“Present mirth hath
What’s to come is still unsure.”
“JULIA is coming to-day,”
says Dulce, looking at them all, with the tea-pot
poised in her hand. It is evident that this sudden
announcement has hitherto been forgotten. “I
heard from her this morning,” she says, half
apologetically, “but never thought of telling
you until now. She will be here in time for dinner,
and she is bringing the children with her.”
“Only the children?” says
Roger, the others are all singularly dumb.
“Yes. The ayah has
gone home. Of course she will bring a nurse of
some sort, but not Singa.”
“For even small mercies we should
be thankful,” says Roger.
“Who is Julia?” asks Portia, idly.
“’Who is Julia?
What is she
That all our swains commend her?
Holy, fair, and wise is she,
The heavens such grace ’”
“Oh, that will do,” says
Dicky Browne, turning impatiently to Roger, who has
just delivered himself of the above stanza.
“Don’t be severe,”
says Dulce, reprovingly; “extravagant praise
is always false, and as to the swains, that is what
she wants them to do, only they won’t.”
“Now, who is severe?” says Roger triumphantly.
“As yet, you have hardly described her,”
“Let me do it,” entreats
Mr. Browne, airily, “I feel in the very vein
for that sort of thing. She is quite a thing to
dream of; and she is much too preciously utter, and
quite too awfully too-too!”
“That’s obsolete now,”
says Dulce, “quite out of the market altogether.
Too-too has been superseded, you should tell Portia
she is very-very!”
“Odious,” says Roger,
in a careful aside as though determined to think Miss
Blount’s speech unfinished.
“She is like Barbauld’s
Spring,” put in Sir Mark, lazily, coming
up to have his cup refilled. “She is the
’sweet daughter of a rough and stormy sire.’
Do any of you remember old Charley Blount?”
Plainly, nobody does. Everybody
looks at everybody else, as though they should
have known him, but nothing comes of it.
“Well, he was just the funniest
old thing,” says Sir Mark, laughing, at some
absurd recollection. “Well, he is gone now,
’I know it is a sin
For me to sit and grin
At him here;
But the old three-cornered hat
And the breeches, and all that,
Were so queer.’
“And bless me, what a temper
he had,” says Sir Mark, laughing again at his
quotation. “His clothes and his temper were
old Blount’s principal features. Hideous
old monster he was too.”
“Is she hideous?” ask Portia.
“N-o. She is well enough;
she isn’t a bit like him, if we forget the clothes
and temper. She says her mother was very beautiful.”
“I never knew a woman whose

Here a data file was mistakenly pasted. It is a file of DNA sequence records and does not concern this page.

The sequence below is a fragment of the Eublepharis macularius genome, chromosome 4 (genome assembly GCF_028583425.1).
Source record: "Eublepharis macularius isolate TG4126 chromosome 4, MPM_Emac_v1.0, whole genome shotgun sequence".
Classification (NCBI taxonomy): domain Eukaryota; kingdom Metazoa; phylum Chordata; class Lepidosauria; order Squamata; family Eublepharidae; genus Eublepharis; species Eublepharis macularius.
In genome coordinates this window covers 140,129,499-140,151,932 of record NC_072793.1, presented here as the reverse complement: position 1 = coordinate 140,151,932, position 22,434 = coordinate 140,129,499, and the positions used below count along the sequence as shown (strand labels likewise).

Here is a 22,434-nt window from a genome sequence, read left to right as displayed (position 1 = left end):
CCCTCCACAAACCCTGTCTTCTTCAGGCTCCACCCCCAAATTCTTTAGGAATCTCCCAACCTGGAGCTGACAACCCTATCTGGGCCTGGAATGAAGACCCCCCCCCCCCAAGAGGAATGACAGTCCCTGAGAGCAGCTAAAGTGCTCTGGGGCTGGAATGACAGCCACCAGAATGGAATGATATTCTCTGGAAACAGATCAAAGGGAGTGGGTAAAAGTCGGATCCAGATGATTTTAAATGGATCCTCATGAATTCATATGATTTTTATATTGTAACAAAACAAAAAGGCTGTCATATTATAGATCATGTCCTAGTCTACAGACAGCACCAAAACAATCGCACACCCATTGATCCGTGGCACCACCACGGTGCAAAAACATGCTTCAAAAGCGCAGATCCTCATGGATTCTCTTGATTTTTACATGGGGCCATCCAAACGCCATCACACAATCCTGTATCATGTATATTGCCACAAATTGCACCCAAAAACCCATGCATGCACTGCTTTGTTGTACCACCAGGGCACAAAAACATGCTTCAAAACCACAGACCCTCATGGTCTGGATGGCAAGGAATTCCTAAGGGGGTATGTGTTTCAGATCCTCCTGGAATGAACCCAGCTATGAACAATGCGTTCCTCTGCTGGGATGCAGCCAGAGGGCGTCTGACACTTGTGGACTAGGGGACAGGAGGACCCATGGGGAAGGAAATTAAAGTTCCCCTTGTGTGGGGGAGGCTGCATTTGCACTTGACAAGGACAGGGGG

mother wasn’t beautiful, once the mother was
dead,” says Roger. “Sort of thing
they tell you the moment they get the chance.”
Five o’clock has struck some
time ago. Evening is coming on apace. On
the dry, smooth-shaven lawn, outside, the shadows are
lengthening, stretching themselves indolently as though
weary from all the hide-and-seek they have been playing,
since early dawn, in the nooks and corners of the
quaint old garden.
June has not yet quite departed; its
soft, fresh glory still gilds the edge of the lake,
and lends a deeper splendor to the golden firs that
down below are nodding to the evening breeze; it is
the happiest time of all the year, for
“What is so rare as
a day in June?
Then, if ever, come perfect days;
Then heaven tries the earth, if it be in
And over it softly her warm ear lays.”
“Well, the mother is dead and
gone now, this many a year,” says Sir Mark,
“and the old fellow went nearly out of his mind
when Julia married Beaufort.”
“Oh! she is married?” says Portia.
“Dear Portia, didn’t I
tell you she had children?” says Dulce,
reproachfully. “She married an Indian Nabob
with an aristocratic name and a lac of rupees,
as she believed, but there was a flaw somewhere, and er how
was it Dicky?”
“Simplest thing out,”
says Dicky. “He had a lack of rupees, indeed,
as she found out when he died. It is only the
difference of one letter after all, and that can’t
count for much.”
“Her father, old Charley, left
her everything, so she isn’t badly off now,”
says Sir Mark, “but the Nabob was a sell.”
“I wonder if Portia will like
her,” says Dulce, meditatively, laying her elbows
on the table and letting her chin sink into her palms.
“Tell me something about her
personally,” entreats Portia, turning to her
with some show of interest.
“What can I tell you? She
is pretty in her own way, and she agrees with everyone,
and she never means a word she says; and, when she
appears most earnest, that is the time not to believe
in her; and she is very agreeable as a rule, and she
is Fabian’s pet aversion.”
("Not now,” says Portia to herself).
“I don’t think there is
anything else I can tell you,” continues Dulce,
with a little nod.
“I wonder you have her,”
says Miss Vibart, disagreeably impressed by this description.
“Why, she is our cousin!
And, of course, she can come whenever she wishes she
knows that,” says Dulce. “It is not
with her, as with you, you know. You are a joy,
she is a duty. But the children are so
“How many of them?” asks
Portia, who knows a few things she prefers to children.
“Three. Pussy, Jacky, and
the Boodie. The Boodie is nothing short of perfection.”